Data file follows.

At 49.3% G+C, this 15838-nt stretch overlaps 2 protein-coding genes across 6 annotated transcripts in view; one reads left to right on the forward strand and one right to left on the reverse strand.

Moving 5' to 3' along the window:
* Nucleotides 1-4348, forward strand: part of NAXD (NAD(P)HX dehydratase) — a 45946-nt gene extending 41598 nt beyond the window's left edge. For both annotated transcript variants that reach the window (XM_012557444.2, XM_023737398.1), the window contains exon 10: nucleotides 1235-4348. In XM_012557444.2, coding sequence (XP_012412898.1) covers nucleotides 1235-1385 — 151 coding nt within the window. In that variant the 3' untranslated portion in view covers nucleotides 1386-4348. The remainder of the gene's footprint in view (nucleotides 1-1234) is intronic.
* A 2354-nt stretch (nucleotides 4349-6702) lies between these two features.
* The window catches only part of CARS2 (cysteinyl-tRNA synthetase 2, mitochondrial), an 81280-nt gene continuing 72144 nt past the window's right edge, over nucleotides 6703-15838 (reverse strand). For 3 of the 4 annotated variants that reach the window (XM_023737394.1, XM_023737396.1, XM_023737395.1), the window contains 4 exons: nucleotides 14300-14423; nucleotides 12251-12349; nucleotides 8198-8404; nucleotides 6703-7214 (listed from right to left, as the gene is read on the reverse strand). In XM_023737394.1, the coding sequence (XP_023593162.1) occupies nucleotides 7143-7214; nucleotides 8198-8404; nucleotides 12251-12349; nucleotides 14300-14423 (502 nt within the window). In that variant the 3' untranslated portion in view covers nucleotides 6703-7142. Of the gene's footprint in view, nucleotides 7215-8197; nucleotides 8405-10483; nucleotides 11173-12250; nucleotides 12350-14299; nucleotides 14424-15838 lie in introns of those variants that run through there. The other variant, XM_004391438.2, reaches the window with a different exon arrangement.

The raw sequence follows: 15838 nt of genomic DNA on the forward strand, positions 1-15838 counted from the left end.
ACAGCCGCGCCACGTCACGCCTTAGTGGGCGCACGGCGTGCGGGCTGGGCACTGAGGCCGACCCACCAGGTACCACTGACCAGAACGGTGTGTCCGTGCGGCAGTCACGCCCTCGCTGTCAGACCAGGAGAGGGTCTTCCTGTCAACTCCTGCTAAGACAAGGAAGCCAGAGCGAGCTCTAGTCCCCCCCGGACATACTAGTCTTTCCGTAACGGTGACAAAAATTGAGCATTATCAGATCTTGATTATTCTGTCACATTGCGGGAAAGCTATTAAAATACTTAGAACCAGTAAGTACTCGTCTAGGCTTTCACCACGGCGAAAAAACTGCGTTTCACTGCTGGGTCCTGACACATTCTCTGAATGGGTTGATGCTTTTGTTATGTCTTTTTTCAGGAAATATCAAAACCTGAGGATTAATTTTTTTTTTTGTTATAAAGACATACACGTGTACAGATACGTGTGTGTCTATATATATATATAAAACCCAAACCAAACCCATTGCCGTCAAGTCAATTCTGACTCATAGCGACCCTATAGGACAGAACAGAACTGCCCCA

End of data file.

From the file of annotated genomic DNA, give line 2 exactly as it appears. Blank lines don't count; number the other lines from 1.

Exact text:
Moving 5' to 3' along the window: